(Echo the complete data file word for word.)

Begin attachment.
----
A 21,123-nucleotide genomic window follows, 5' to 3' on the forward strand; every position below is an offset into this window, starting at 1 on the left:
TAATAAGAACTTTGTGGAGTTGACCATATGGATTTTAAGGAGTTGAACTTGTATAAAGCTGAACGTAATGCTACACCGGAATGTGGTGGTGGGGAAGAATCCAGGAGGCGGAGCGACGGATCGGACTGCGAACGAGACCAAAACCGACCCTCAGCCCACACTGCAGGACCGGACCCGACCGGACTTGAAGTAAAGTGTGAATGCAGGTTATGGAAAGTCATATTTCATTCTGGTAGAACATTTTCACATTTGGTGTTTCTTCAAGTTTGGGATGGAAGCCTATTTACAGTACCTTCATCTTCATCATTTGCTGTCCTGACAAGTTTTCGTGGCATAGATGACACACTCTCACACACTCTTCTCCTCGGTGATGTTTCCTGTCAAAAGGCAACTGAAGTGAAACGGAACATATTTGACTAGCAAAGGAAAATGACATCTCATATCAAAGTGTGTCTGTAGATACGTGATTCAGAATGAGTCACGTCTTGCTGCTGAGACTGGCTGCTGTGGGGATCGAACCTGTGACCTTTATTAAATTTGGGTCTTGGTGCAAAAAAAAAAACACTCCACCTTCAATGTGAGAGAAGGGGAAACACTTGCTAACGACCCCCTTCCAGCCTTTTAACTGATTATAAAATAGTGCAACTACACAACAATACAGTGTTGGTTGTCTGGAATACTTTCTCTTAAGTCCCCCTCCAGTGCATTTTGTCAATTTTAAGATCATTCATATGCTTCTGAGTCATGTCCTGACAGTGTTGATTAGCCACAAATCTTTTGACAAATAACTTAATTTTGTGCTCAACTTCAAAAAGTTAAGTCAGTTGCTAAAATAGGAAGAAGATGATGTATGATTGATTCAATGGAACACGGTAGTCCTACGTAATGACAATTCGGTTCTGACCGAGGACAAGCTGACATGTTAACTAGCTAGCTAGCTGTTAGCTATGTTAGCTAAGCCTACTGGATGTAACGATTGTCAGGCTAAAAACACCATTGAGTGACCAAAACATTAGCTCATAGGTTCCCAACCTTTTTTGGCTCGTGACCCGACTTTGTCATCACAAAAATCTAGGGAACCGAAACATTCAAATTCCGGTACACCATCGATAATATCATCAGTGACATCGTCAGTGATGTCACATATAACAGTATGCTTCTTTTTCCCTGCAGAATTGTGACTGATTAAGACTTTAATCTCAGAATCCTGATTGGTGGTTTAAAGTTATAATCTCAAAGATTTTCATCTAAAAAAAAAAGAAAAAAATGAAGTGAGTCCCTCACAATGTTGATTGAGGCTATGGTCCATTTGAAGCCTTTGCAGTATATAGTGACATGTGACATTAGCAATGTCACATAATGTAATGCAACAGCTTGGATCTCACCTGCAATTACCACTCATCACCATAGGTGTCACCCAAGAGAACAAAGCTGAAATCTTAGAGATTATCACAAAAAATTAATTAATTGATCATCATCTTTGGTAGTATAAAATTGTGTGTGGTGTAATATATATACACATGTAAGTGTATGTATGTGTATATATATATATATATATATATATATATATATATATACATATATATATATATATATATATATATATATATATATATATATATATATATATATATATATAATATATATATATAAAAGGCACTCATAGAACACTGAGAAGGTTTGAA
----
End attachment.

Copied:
A 21,123-nucleotide genomic window follows, 5' to 3' on the forward strand; every position below is an offset into this window, starting at 1 on the left:
TAATAAGAACTTTGTGGAGTTGACCATATGGATTTTAAGGAGTTGAACTTGTATAAAGCTGAACGTAATGCTACACCGGAATGTGGTGGTGGGGAAGAATCCAGGAGGCGGAGCGACGGATCGGACTGCGAACGAGACCAAAACCGACCCTCAGCCCACACTGCAGGACCGGACCCGACCGGACTTGAAGTAAAGTGTGAATGCAGGTTATGGAAAGTCATATTTCATTCTGGTAGAACATTTTCACATTTGGTGTTTCTTCAAGTTTGGGATGGAAGCCTATTTACAGTACCTTCATCTTCATCATTTGCTGTCCTGACAAGTTTTCGTGGCATAGATGACACACTCTCACACACTCTTCTCCTCGGTGATGTTTCCTGTCAAAAGGCAACTGAAGTGAAACGGAACATATTTGACTAGCAAAGGAAAATGACATCTCATATCAAAGTGTGTCTGTAGATACGTGATTCAGAATGAGTCACGTCTTGCTGCTGAGACTGGCTGCTGTGGGGATCGAACCTGTGACCTTTATTAAATTTGGGTCTTGGTGCAAAAAAAAAAACACTCCACCTTCAATGTGAGAGAAGGGGAAACACTTGCTAACGACCCCCTTCCAGCCTTTTAACTGATTATAAAATAGTGCAACTACACAACAATACAGTGTTGGTTGTCTGGAATACTTTCTCTTAAGTCCCCCTCCAGTGCATTTTGTCAATTTTAAGATCATTCATATGCTTCTGAGTCATGTCCTGACAGTGTTGATTAGCCACAAATCTTTTGACAAATAACTTAATTTTGTGCTCAACTTCAAAAAGTTAAGTCAGTTGCTAAAATAGGAAGAAGATGATGTATGATTGATTCAATGGAACACGGTAGTCCTACGTAATGACAATTCGGTTCTGACCGAGGACAAGCTGACATGTTAACTAGCTAGCTAGCTGTTAGCTATGTTAGCTAAGCCTACTGGATGTAACGATTGTCAGGCTAAAAACACCATTGAGTGACCAAAACATTAGCTCATAGGTTCCCAACCTTTTTTGGCTCGTGACCCGACTTTGTCATCACAAAAATCTAGGGAACCGAAACATTCAAATTCCGGTACACCATCGATAATATCATCAGTGACATCGTCAGTGATGTCACATATAACAGTATGCTTCTTTTTCCCTGCAGAATTGTGACTGATTAAGACTTTAATCTCAGAATCCTGATTGGTGGTTTAAAGTTATAATCTCAAAGATTTTCATCTAAAAAAAAAAGAAAAAAATGAAGTGAGTCCCTCACAATGTTGATTGAGGCTATGGTCCATTTGAAGCCTTTGCAGTATATAGTGACATGTGACATTAGCAATGTCACATAATGTAATGCAACAGCTTGGATCTCACCTGCAATTACCACTCATCACCATAGGTGTCACCCAAGAGAACAAAGCTGAAATCTTAGAGATTATCACAAAAAATTAATTAATTGATCATCATCTTTGGTAGTATAAAATTGTGTGTGGTGTAATATATATACACATGTAAGTGTATGTATGTGTATATATATATATATATATATATATATATATATATATACATATATATATATATATATATATATATATATATATATATATATATATATATATATATATATAATATATATATATAAAAGGCACTCATAGAACACTGAGAAGGTTTGAA